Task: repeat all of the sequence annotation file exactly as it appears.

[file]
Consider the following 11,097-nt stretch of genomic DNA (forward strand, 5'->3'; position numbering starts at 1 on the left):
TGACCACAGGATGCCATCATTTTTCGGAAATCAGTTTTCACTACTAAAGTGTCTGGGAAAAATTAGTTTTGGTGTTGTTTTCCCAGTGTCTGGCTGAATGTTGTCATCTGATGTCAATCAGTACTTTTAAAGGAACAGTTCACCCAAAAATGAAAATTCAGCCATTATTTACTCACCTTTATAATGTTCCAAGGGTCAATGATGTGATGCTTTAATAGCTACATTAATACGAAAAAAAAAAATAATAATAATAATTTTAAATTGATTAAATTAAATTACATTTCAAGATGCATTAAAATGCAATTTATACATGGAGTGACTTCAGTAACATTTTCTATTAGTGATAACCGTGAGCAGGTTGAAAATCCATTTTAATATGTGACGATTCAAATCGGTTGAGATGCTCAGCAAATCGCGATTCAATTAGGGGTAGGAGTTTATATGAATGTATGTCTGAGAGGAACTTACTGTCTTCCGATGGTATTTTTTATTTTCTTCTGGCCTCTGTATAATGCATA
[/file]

Consider the following 11,097-nt stretch of genomic DNA (forward strand, 5'->3'; position numbering starts at 1 on the left):
TGACCACAGGATGCCATCATTTTTCGGAAATCAGTTTTCACTACTAAAGTGTCTGGGAAAAATTAGTTTTGGTGTTGTTTTCCCAGTGTCTGGCTGAATGTTGTCATCTGATGTCAATCAGTACTTTTAAAGGAACAGTTCACCCAAAAATGAAAATTCAGCCATTATTTACTCACCTTTATAATGTTCCAAGGGTCAATGATGTGATGCTTTAATAGCTACATTAATACGAAAAAAAAAAATAATAATAATAATTTTAAATTGATTAAATTAAATTACATTTCAAGATGCATTAAAATGCAATTTATACATGGAGTGACTTCAGTAACATTTTCTATTAGTGATAACCGTGAGCAGGTTGAAAATCCATTTTAATATGTGACGATTCAAATCGGTTGAGATGCTCAGCAAATCGCGATTCAATTAGGGGTAGGAGTTTATATGAATGTATGTCTGAGAGGAACTTACTGTCTTCCGATGGTATTTTTTATTTTCTTCTGGCCTCTGTATAATGCATA